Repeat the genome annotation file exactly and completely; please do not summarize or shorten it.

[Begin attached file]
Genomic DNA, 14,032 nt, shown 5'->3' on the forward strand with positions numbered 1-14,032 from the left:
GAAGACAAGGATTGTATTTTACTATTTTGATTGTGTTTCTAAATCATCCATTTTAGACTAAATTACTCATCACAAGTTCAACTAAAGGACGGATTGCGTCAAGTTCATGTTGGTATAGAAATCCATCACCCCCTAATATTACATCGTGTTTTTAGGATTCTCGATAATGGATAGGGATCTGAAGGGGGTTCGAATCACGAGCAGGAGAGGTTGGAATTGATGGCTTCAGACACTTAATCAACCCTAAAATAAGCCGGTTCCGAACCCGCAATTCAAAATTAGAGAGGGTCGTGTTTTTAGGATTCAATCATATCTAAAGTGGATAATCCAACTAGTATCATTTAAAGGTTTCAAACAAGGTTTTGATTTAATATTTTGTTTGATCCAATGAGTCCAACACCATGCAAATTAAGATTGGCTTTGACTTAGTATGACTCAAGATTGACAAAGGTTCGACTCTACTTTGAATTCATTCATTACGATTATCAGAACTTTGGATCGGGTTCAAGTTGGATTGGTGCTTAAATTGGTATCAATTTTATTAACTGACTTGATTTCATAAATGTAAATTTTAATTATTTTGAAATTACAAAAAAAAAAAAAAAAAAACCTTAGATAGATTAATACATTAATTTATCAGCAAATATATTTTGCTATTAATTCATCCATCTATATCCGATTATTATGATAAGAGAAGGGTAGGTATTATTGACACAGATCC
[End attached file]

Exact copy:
Genomic DNA, 14,032 nt, shown 5'->3' on the forward strand with positions numbered 1-14,032 from the left:
GAAGACAAGGATTGTATTTTACTATTTTGATTGTGTTTCTAAATCATCCATTTTAGACTAAATTACTCATCACAAGTTCAACTAAAGGACGGATTGCGTCAAGTTCATGTTGGTATAGAAATCCATCACCCCCTAATATTACATCGTGTTTTTAGGATTCTCGATAATGGATAGGGATCTGAAGGGGGTTCGAATCACGAGCAGGAGAGGTTGGAATTGATGGCTTCAGACACTTAATCAACCCTAAAATAAGCCGGTTCCGAACCCGCAATTCAAAATTAGAGAGGGTCGTGTTTTTAGGATTCAATCATATCTAAAGTGGATAATCCAACTAGTATCATTTAAAGGTTTCAAACAAGGTTTTGATTTAATATTTTGTTTGATCCAATGAGTCCAACACCATGCAAATTAAGATTGGCTTTGACTTAGTATGACTCAAGATTGACAAAGGTTCGACTCTACTTTGAATTCATTCATTACGATTATCAGAACTTTGGATCGGGTTCAAGTTGGATTGGTGCTTAAATTGGTATCAATTTTATTAACTGACTTGATTTCATAAATGTAAATTTTAATTATTTTGAAATTACAAAAAAAAAAAAAAAAAAACCTTAGATAGATTAATACATTAATTTATCAGCAAATATATTTTGCTATTAATTCATCCATCTATATCCGATTATTATGATAAGAGAAGGGTAGGTATTATTGACACAGATCC